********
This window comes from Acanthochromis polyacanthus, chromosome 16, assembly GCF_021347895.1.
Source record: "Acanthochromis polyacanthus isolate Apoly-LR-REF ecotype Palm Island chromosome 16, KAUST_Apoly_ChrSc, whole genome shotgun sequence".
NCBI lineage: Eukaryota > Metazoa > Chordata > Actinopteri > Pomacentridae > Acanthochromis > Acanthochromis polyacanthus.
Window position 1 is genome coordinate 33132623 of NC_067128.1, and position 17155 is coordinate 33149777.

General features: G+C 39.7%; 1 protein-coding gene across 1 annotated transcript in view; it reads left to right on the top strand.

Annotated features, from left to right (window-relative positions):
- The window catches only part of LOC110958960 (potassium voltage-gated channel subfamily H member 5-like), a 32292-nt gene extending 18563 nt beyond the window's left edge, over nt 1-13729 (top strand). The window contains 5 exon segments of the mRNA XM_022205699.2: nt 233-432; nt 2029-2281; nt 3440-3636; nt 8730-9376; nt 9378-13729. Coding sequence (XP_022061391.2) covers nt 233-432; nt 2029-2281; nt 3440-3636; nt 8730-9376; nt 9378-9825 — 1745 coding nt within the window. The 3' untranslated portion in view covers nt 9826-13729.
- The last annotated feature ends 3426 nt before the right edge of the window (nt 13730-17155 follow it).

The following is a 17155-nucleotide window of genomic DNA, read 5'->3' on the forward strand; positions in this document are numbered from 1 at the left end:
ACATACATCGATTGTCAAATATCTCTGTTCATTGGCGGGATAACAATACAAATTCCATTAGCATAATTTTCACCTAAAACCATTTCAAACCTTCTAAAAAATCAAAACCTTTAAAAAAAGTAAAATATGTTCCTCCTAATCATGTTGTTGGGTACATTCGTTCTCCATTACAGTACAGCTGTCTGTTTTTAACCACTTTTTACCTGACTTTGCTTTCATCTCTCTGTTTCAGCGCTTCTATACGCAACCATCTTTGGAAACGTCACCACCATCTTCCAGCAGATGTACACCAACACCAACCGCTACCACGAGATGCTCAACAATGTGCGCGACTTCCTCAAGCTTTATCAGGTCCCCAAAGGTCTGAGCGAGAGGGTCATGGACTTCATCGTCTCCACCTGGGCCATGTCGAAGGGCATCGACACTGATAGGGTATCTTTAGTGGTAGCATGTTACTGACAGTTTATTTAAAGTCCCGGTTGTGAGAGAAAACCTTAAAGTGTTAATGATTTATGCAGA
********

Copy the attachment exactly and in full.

This window comes from Acanthochromis polyacanthus, chromosome 16, assembly GCF_021347895.1.
Source record: "Acanthochromis polyacanthus isolate Apoly-LR-REF ecotype Palm Island chromosome 16, KAUST_Apoly_ChrSc, whole genome shotgun sequence".
NCBI lineage: Eukaryota > Metazoa > Chordata > Actinopteri > Pomacentridae > Acanthochromis > Acanthochromis polyacanthus.
Window position 1 is genome coordinate 33132623 of NC_067128.1, and position 17155 is coordinate 33149777.

General features: G+C 39.7%; 1 protein-coding gene across 1 annotated transcript in view; it reads left to right on the top strand.

Annotated features, from left to right (window-relative positions):
- The window catches only part of LOC110958960 (potassium voltage-gated channel subfamily H member 5-like), a 32292-nt gene extending 18563 nt beyond the window's left edge, over nt 1-13729 (top strand). The window contains 5 exon segments of the mRNA XM_022205699.2: nt 233-432; nt 2029-2281; nt 3440-3636; nt 8730-9376; nt 9378-13729. Coding sequence (XP_022061391.2) covers nt 233-432; nt 2029-2281; nt 3440-3636; nt 8730-9376; nt 9378-9825 — 1745 coding nt within the window. The 3' untranslated portion in view covers nt 9826-13729.
- The last annotated feature ends 3426 nt before the right edge of the window (nt 13730-17155 follow it).

The following is a 17155-nucleotide window of genomic DNA, read 5'->3' on the forward strand; positions in this document are numbered from 1 at the left end:
ACATACATCGATTGTCAAATATCTCTGTTCATTGGCGGGATAACAATACAAATTCCATTAGCATAATTTTCACCTAAAACCATTTCAAACCTTCTAAAAAATCAAAACCTTTAAAAAAAGTAAAATATGTTCCTCCTAATCATGTTGTTGGGTACATTCGTTCTCCATTACAGTACAGCTGTCTGTTTTTAACCACTTTTTACCTGACTTTGCTTTCATCTCTCTGTTTCAGCGCTTCTATACGCAACCATCTTTGGAAACGTCACCACCATCTTCCAGCAGATGTACACCAACACCAACCGCTACCACGAGATGCTCAACAATGTGCGCGACTTCCTCAAGCTTTATCAGGTCCCCAAAGGTCTGAGCGAGAGGGTCATGGACTTCATCGTCTCCACCTGGGCCATGTCGAAGGGCATCGACACTGATAGGGTATCTTTAGTGGTAGCATGTTACTGACAGTTTATTTAAAGTCCCGGTTGTGAGAGAAAACCTTAAAGTGTTAATGATTTATGCAGA